This is the webpage of a group whose aim is to improve the kit and clothes of a UK seventeenth century Civil War reenactment group, using the most up to date references and research. Feel free to comment on any of the subjects raised here and return often as I want to keep the discussion lively and ongoing.

Please look at the extra tabs on the right hand side. The newbie section is the place for basic kit if you're just beginning to reenact the 1640s. Haberdashery has lots of detail about colours, buttons, tapes etc.

Monday, 27 December 2010

The Standard Shirt

Just  to start it all off, a few thoughts about the 17th century shirt:

A seventeenth century shirt was made of unbleached linen, the fabric varying from coarse canvas to fine weave, and ranged from brown to off white in colour, although unbleached linen could take on a grey or even greenish tinge.
It should be cut square and long, with front and back each made of a single piece of fabric, gathered into a narrow neckband. It should also be long enough to reach mid thigh or even knee length. Notice Mr Marriot wears his shirt to below the knee. The side seams are left open for about 12 inches to allow the shirt to fit comfortably under a pair breeches.
The sleeves are cut square and gathered to a narrow cuff, which may be secured by ties, small buttons or a t-bar (like a fabric cuff link) if it's posh, with square gussets under the arms. There may also be smaller triangular gussets where the collar meets the shoulder seam, to give extra strength.
At the front there is a simple straight hemmed front opening large enough to let you put it on over your head. This opening is secured by a pair of ties, sewn to the collar or passing through a single sewn eyelet on each side at the neck. Here is a nice repro pair of posh ties by Gina B
The shirt as such should not have any more than a small standing collar of perhaps an inch and a half. To this a falling band may be tacked on. Shirts were not generally made with integral collars in our period. For common soldiers a small band can be used, just large enough to cover the standing collar on the coat.
This is one I made earlier, with a posh vicar's collar attached:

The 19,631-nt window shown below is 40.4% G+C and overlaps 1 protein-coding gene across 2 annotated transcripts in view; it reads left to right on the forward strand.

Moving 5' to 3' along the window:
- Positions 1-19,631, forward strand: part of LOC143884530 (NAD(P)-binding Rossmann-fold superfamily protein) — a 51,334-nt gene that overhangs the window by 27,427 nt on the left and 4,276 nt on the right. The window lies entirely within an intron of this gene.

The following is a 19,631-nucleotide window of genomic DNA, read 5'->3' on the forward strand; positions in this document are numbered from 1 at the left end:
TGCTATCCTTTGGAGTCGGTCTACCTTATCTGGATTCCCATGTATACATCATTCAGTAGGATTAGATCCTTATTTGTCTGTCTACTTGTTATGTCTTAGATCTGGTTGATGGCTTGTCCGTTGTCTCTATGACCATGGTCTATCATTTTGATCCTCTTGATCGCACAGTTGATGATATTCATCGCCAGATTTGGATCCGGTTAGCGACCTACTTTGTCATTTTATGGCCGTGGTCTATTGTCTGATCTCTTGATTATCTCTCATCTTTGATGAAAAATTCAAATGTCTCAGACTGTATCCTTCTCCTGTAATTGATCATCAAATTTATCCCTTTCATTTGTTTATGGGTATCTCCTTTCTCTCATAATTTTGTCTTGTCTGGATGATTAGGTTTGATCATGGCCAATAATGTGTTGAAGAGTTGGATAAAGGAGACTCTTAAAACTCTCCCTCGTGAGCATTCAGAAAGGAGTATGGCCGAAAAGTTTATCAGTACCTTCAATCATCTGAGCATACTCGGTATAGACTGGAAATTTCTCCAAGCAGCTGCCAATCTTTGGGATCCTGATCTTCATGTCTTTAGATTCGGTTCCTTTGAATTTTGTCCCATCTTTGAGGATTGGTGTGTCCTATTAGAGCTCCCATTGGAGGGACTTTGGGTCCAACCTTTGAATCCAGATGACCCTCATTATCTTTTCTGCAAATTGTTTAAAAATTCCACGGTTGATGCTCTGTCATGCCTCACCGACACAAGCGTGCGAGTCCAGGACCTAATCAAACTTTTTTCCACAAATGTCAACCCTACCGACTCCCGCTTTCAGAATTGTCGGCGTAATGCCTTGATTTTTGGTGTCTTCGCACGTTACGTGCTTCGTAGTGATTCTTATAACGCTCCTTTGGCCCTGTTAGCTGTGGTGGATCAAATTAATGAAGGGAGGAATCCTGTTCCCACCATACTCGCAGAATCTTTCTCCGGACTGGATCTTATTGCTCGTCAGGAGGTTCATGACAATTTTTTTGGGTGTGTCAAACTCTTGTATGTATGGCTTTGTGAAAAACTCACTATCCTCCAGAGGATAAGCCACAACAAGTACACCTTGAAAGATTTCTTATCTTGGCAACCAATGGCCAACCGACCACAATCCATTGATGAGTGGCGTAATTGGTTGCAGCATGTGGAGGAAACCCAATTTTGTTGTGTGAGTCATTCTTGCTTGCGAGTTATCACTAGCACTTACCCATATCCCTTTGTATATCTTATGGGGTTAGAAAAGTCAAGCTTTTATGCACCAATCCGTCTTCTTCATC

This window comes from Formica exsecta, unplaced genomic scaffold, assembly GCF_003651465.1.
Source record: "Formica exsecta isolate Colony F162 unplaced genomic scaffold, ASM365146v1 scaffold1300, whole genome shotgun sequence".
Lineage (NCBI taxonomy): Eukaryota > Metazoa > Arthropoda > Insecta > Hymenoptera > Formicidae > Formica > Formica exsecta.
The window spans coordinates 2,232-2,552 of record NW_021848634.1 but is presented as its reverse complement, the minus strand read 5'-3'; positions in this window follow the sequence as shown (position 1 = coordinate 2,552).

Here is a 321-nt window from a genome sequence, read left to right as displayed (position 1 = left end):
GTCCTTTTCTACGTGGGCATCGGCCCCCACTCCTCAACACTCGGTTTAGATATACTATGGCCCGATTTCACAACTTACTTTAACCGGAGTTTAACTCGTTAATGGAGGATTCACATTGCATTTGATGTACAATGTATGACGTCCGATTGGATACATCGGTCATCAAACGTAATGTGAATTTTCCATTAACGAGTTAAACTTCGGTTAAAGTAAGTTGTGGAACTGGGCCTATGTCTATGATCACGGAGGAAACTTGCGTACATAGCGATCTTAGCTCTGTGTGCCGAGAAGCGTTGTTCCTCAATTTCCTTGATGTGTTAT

Here are a set of sleeves made up for a copy of a blackwork embroidery shirt in the Warwickshire Museum. Note the construction and the gussets. The picture comes from a blog that tells the story of how it was made. Well worth a look.

Here's another link to a page about an original shirt in the Gallery of Costume in Manchester.


  1. Shirts could have an integral collar formed by simply fitting a wider band, which was folded down to form the collar. The large collars cut as segments of a circle are not correct: period large collars were seperate items, and were shaped into a curve with numerous sewn pleats.

    I dont quite know what you mean by "closed band" with ref to sleeve cuffs.....

    The ends of the side openings were often re-enforced by backing with a small rectangle of cloth. Usually this does not seem to have been done with the end of the front opening, but since this is an obvious weak point it is probably allowable to use a similar re-enforcement at this point. The edges of the front opening was normally a small rolled seam: it was not backed with a seperate piece of cloth, as is often seen in reproductions.

    I have seen a (high status) shirt where the cuffs were secured by T shaped bar (a pit like a modern cufflink) which passed through a worked eyelet on the other side of the cuff. The bar appeared to be formed from a fine roll of cloth, bound in thread, with longer loops from the center sewing the bar to the shirt, and then bound in turn.

  2. Chris,
    I finish my plain soldier's shirts with a circular band for the cuff that has no opening and just slides over the hand. Not sure of the authenticity, but it's practical and difficult to disprove certainly.
    In Janet Arnold's book about linen, the plain-ish shirt from the Stockholm Museum has a spider's web of twisted threads to reinforce the weak point at the bottom of the neck opening. I've experimented with a single bar of 2 or 3 threads, covered with knotted thread to thicken it up. Seems to work ok.

  3. I see: as you say difficult to disprove, but then so is everything! I have never seen this on any period shirts. I did not mention the spiderweb as although the shirt is plain it did belong to an admiral: and this is the only example I am aware is the Tbar fastening, of course.

    Shirt linen could be bleached for quite ordinary shirts, especially as they tend to bleach in use, but it would not have been the bright blue white of modern fabrics, chemical bleeches and detergents. Unbleached linen is more of a greyish/ greenish colour: the less processed flax used for some heavy canvas or sacking can be more brownish.

  4. What material did you use for the ties at the collar?

  5. They're linen ties made by Gina B. Check the link on the right hand side of the page.